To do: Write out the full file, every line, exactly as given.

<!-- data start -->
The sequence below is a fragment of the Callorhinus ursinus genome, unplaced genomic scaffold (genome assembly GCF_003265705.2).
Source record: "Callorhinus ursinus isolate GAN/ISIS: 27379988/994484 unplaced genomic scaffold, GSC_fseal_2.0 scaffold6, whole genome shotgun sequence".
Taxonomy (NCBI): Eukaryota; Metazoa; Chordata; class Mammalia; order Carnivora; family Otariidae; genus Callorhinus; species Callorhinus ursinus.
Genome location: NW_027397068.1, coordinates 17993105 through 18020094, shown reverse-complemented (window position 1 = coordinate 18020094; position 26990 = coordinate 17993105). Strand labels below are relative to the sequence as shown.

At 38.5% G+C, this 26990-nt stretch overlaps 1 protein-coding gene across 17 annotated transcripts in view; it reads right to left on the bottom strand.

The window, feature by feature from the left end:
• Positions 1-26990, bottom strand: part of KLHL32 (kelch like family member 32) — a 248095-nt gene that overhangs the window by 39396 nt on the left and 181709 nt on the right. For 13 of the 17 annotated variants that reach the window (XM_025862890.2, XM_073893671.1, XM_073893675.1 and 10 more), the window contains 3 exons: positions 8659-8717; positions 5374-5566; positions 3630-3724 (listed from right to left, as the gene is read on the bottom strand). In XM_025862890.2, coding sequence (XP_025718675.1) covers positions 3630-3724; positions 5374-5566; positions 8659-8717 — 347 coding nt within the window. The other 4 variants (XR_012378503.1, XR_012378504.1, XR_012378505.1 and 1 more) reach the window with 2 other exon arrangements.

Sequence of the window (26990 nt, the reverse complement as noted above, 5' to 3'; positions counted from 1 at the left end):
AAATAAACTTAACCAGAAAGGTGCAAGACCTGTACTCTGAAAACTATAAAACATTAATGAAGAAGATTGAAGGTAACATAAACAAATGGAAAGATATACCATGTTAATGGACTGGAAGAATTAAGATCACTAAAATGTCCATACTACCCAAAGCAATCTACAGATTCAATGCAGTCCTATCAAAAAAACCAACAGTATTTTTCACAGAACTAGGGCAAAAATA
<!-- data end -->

The sequence below is a fragment of the Callorhinus ursinus genome, unplaced genomic scaffold (genome assembly GCF_003265705.2).
Source record: "Callorhinus ursinus isolate GAN/ISIS: 27379988/994484 unplaced genomic scaffold, GSC_fseal_2.0 scaffold6, whole genome shotgun sequence".
Taxonomy (NCBI): Eukaryota; Metazoa; Chordata; class Mammalia; order Carnivora; family Otariidae; genus Callorhinus; species Callorhinus ursinus.
Genome location: NW_027397068.1, coordinates 17993105 through 18020094, shown reverse-complemented (window position 1 = coordinate 18020094; position 26990 = coordinate 17993105). Strand labels below are relative to the sequence as shown.

At 38.5% G+C, this 26990-nt stretch overlaps 1 protein-coding gene across 17 annotated transcripts in view; it reads right to left on the bottom strand.

The window, feature by feature from the left end:
• Positions 1-26990, bottom strand: part of KLHL32 (kelch like family member 32) — a 248095-nt gene that overhangs the window by 39396 nt on the left and 181709 nt on the right. For 13 of the 17 annotated variants that reach the window (XM_025862890.2, XM_073893671.1, XM_073893675.1 and 10 more), the window contains 3 exons: positions 8659-8717; positions 5374-5566; positions 3630-3724 (listed from right to left, as the gene is read on the bottom strand). In XM_025862890.2, coding sequence (XP_025718675.1) covers positions 3630-3724; positions 5374-5566; positions 8659-8717 — 347 coding nt within the window. The other 4 variants (XR_012378503.1, XR_012378504.1, XR_012378505.1 and 1 more) reach the window with 2 other exon arrangements.

Sequence of the window (26990 nt, the reverse complement as noted above, 5' to 3'; positions counted from 1 at the left end):
AAATAAACTTAACCAGAAAGGTGCAAGACCTGTACTCTGAAAACTATAAAACATTAATGAAGAAGATTGAAGGTAACATAAACAAATGGAAAGATATACCATGTTAATGGACTGGAAGAATTAAGATCACTAAAATGTCCATACTACCCAAAGCAATCTACAGATTCAATGCAGTCCTATCAAAAAAACCAACAGTATTTTTCACAGAACTAGGGCAAAAATA